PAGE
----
Anti-death penalty advocates continue their protests as executions resume

Local News

TERRE HAUTE, Ind. (WTWO/WAWV) — With federal executions slated to resume this week, anti-death penalty advocates are continuing their efforts towards the abolishment of the death penalty.

In 2020, 10 people were executed for crimes on the federal level. The first execution of 2021 is scheduled for January 12 at the Terre Haute Federal Prison. Lisa Montgomery would be the first federal execution of a woman since the 1950’s.

The Death Penalty Action organization was founded in 2017 as they felt executions could possibly start up again. Abraham Bonowitz, director of the Death Penalty Action, has been involved in this kind of work for over 30 years.

The group believes there is a form of punishment that suffices just as well and that is life-imprisonment without the possibility of parole.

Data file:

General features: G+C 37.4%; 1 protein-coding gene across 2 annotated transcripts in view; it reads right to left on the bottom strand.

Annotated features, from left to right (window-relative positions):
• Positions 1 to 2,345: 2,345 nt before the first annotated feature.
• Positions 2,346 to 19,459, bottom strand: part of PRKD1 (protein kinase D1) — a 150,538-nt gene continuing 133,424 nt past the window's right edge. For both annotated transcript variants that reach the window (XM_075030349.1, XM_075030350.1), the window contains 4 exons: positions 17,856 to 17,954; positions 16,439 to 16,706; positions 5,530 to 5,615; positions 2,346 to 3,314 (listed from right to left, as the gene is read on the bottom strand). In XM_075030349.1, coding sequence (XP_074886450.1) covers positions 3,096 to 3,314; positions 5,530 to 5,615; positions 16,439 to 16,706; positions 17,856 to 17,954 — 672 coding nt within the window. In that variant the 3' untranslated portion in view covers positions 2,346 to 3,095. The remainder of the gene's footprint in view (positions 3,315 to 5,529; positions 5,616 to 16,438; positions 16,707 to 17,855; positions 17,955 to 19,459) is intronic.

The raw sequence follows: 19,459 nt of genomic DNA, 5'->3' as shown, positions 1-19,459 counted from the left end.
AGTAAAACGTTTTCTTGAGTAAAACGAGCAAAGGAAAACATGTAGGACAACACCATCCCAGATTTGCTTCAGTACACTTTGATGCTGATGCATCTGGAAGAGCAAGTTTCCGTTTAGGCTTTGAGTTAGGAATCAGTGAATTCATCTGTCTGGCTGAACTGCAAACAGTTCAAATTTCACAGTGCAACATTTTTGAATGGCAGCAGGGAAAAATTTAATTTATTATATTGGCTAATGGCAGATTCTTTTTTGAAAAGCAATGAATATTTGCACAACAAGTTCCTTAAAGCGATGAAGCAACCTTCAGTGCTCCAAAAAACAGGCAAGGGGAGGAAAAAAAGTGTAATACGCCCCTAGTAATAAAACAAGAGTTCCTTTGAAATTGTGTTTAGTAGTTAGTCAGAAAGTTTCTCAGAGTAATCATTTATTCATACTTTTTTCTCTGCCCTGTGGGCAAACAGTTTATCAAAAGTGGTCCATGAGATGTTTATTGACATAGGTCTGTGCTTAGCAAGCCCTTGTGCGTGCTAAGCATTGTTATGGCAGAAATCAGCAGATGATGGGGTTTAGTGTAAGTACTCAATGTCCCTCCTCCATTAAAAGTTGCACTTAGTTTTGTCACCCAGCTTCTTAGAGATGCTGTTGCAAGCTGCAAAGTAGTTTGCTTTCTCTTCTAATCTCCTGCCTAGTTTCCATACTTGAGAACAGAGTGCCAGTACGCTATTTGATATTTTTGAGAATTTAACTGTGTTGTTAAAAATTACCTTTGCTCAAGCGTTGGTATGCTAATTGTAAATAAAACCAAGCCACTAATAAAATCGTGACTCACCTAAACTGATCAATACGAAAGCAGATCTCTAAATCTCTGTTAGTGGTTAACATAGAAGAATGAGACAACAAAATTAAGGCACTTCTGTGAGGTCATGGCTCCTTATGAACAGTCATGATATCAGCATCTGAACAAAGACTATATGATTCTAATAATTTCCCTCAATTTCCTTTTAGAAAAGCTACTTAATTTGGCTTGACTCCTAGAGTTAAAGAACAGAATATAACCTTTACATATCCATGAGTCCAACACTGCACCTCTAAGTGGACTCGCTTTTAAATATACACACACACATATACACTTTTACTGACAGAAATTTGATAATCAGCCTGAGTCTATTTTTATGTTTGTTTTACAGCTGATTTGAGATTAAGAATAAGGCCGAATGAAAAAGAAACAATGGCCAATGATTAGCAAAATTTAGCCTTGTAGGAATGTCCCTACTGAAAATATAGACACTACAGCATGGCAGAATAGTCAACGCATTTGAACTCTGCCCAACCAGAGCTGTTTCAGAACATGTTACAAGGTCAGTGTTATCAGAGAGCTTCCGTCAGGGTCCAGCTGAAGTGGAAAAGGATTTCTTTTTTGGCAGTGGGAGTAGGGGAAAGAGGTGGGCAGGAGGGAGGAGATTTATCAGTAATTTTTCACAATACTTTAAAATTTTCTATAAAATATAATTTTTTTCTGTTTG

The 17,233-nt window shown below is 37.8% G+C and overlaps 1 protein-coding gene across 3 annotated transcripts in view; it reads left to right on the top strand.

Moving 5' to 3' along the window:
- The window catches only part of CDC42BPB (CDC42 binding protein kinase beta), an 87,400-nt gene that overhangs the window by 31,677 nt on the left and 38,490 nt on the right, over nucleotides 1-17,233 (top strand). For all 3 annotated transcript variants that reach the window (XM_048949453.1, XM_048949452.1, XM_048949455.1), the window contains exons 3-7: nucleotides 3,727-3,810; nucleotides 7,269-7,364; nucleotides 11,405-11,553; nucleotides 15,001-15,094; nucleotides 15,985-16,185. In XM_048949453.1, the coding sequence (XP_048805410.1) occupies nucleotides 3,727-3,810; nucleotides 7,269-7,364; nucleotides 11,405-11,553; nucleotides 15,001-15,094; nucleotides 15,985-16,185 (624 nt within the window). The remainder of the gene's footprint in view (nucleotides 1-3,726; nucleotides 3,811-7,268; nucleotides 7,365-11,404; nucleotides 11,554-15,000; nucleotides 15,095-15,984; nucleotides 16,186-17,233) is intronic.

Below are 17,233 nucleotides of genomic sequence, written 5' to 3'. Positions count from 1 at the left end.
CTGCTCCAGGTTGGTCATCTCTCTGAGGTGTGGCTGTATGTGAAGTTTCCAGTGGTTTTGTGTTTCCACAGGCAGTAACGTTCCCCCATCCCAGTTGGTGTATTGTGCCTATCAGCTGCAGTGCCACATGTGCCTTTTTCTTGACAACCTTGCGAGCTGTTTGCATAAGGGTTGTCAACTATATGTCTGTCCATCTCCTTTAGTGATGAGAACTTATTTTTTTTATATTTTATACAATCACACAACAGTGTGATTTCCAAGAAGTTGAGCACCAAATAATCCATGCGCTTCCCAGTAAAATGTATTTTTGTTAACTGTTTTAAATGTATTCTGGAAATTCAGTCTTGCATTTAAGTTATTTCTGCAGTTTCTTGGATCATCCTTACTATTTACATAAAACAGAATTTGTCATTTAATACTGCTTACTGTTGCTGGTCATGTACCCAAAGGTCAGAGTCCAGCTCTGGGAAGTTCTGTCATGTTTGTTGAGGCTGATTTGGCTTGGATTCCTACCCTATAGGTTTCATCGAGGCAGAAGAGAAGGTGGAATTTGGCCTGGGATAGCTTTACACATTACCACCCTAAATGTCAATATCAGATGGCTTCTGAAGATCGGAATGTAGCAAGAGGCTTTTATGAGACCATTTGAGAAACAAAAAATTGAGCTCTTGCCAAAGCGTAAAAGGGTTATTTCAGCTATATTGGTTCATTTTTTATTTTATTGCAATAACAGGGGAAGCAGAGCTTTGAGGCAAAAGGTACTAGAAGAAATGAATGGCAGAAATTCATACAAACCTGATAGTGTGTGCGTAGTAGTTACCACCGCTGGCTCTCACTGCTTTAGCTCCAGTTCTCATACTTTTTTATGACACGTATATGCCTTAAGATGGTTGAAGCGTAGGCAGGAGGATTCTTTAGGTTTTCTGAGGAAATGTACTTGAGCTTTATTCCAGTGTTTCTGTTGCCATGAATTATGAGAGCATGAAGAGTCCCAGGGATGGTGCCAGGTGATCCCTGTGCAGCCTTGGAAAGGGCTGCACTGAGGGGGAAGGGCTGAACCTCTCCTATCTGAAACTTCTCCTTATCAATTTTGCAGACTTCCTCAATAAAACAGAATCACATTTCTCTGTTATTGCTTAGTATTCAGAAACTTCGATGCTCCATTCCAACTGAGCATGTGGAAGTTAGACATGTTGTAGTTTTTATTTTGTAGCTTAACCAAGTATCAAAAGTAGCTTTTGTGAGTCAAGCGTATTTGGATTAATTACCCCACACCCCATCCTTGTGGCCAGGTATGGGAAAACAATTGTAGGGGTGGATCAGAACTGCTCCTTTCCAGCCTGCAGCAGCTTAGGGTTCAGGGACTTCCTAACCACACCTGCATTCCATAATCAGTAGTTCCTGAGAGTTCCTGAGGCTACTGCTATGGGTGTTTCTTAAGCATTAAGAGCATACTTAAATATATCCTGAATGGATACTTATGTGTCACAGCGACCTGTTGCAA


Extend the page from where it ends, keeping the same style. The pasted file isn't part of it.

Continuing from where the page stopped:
“It’s all so arbitrary. We believe we can be safe from dangerous offenders and hold them accountable without executions,” said Bonowitz. “That’s what we do the vast majority of the time anyways, so why not just do it with all the people who are eligible for the ultimate punishment.”

The Death Penalty Action is working diligently to put a stop to these executions as they do not believe the government should have this power.

Those working to abolish the death penalty feel things could change once President-Elect Joe Biden takes office as he has spoken out against executions.

“We do know that he has always been against federal executions,” said Sylvester Edwards, President of Terre Haute NAACP. “Just because of the fact we know that this has not stopped various organizations from sending petitions.”

Cory Johnson is scheduled to be executed on January 14 with Dustin Higgs scheduled for the following day.

“We have been trying to raise these issues that are bringing more death more suffering more pandemic to your community,” Bonowitz.

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